Caring Currents

Cancer News We Can Use

Last updated: May 28, 2008


Every year in late May there's a flood of new cancer news as research results are announced at the annual meeting of the American Society of Clinical Oncology (ASCO). This year, ASCO took the unusual step of releasing abstracts of most studies ahead of time, holding back only late entries and those anticipated to contain the most headline-making news. So we don't have all the studies yet, but already there have been a number of announcements that cancer patients and their families will want to know about:

  • Vitamin D and cancer: It not only seems that Vitamin D deficiency is associated with the risk of developing breast cancer (which I reported about last month ), but low levels of this key vitamin can also predict whose breast cancer will metastasize, or spread. A study from the University of Toronto showed that five years after diagnosis, 85 percent of women with adequate vitamin D levels were cancer-free, compared with just 69 percent of those whose blood, when tested, was D-deficient. Dr. Len of the American Cancer Society had some valuable comments on this topic.
  • Pemetrexed (Alimta) delays progression of non-small cell lung cancer by 50 percent: A study found that taking pemetrexed (Alimta) after completing platinum-based "induction" chemotherapy increases by 50 percent the time it takes for advanced non-small cell lung cancer (NSCLC) to progress. Until now, maintenance chemotherapy hasn't been part of the standard of care; pemetrexed is currently approved by the FDA only for treating NSCLC that has progressed despite previous chemotherapy.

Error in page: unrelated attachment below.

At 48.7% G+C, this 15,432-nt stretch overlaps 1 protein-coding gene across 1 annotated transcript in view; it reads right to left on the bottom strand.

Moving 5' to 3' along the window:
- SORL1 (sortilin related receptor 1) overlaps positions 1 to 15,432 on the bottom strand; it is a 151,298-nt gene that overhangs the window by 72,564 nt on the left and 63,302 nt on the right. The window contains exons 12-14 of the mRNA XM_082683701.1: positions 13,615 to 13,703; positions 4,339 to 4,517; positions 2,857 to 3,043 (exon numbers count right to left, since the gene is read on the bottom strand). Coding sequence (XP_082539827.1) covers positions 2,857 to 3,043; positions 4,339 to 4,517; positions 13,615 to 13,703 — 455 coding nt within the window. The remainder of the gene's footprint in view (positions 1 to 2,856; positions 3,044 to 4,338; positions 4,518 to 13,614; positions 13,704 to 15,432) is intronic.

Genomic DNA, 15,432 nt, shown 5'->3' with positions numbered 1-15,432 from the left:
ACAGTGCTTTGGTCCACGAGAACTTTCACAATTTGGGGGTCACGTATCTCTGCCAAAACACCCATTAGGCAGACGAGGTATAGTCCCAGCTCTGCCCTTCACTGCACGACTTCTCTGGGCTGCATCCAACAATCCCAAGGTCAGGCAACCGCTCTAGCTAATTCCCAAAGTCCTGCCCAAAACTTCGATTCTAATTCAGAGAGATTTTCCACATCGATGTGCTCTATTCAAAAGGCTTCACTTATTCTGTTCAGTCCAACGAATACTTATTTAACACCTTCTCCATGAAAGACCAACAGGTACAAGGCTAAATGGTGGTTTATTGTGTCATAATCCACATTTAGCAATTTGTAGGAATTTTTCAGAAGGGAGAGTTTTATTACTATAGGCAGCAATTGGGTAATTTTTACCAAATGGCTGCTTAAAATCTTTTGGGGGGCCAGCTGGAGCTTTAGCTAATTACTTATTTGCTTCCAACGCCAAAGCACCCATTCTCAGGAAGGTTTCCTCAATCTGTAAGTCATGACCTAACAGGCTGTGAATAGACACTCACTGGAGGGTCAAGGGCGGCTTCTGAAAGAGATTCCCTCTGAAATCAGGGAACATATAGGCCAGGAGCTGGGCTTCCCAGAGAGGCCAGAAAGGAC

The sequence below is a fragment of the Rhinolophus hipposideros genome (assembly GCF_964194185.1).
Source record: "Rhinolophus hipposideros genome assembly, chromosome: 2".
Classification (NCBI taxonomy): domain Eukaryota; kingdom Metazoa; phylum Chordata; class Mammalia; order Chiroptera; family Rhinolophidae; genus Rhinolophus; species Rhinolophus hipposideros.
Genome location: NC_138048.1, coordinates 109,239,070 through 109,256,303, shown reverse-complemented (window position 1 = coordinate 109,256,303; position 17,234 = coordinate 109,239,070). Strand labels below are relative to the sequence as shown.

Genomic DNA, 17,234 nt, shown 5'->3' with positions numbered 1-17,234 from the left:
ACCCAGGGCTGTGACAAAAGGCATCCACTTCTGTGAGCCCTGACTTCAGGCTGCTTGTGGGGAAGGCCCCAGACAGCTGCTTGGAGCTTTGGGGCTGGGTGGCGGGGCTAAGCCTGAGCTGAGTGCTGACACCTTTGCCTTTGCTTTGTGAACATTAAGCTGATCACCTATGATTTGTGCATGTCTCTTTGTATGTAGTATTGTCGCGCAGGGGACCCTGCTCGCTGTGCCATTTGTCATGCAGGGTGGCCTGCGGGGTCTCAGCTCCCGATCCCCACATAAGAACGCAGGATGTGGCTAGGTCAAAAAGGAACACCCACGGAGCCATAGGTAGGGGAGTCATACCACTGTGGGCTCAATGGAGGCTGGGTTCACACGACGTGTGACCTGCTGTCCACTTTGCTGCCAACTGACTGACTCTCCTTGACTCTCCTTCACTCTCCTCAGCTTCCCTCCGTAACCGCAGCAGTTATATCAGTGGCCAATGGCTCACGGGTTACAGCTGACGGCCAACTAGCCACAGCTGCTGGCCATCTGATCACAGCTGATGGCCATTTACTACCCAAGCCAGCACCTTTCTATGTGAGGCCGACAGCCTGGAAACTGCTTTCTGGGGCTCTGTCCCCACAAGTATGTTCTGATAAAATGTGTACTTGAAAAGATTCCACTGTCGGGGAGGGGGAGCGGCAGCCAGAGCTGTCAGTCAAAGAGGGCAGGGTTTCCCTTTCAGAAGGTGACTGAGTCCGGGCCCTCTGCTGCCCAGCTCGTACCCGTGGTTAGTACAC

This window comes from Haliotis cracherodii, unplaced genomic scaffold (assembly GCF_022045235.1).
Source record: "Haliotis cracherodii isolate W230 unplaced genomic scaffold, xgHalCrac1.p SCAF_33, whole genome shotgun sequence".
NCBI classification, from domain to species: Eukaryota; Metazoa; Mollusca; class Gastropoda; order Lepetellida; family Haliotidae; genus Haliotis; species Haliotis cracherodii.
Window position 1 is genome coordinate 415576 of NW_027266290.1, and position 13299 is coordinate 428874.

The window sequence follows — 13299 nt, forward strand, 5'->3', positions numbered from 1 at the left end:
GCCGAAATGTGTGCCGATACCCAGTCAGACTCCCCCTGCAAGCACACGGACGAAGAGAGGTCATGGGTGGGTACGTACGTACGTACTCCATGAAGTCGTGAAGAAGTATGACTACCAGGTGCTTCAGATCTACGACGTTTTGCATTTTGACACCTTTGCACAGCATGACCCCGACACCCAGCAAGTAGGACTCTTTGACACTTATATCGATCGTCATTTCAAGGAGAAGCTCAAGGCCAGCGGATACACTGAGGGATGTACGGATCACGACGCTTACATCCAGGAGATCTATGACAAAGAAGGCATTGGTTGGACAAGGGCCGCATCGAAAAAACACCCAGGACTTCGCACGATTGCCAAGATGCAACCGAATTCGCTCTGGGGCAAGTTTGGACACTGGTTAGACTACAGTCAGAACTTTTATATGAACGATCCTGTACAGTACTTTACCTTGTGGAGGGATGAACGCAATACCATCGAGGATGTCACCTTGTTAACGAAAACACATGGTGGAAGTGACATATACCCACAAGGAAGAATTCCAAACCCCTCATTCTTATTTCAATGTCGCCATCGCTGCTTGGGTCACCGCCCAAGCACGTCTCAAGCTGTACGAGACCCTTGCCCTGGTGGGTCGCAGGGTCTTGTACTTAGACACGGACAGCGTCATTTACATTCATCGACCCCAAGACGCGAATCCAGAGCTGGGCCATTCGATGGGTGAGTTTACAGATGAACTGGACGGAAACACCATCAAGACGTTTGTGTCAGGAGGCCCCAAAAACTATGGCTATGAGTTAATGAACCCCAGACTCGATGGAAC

• S ome Stage II colorectal cancers may be more dangerous than Stage III cancers: An analysis of data from 36,000 patients at the Mayo Clinic in Arizona shows that how far a colon or rectal cancer penetrates through the wall of the bowel may be more important in determining survival risk than the current staging system, which relies on positive lymph nodes. Thanks to the Colorectal Cancer Coalition blog for calling attention to this important news.
  • The number of mastectomies performed at Mayo Clinic Rochester increased 13 percent in three years, from 30 to 43 percent among women with early-stage breast cancer. Perhaps more importantly, women who received breast magnetic resonance imaging (MRI) before surgery were more likely to undergo mastectomy than those who did not. Having an MRI prior to surgery may find cancer in more than one part of the breast, which appears to be leading more women and their doctors to choose mastectomy more often than lumpectomy.

Stay tuned: More will be revealed at the end of the week. And please alert us if you hear of any more cancer news we can share.

Image courtesy of ASCO used with permission.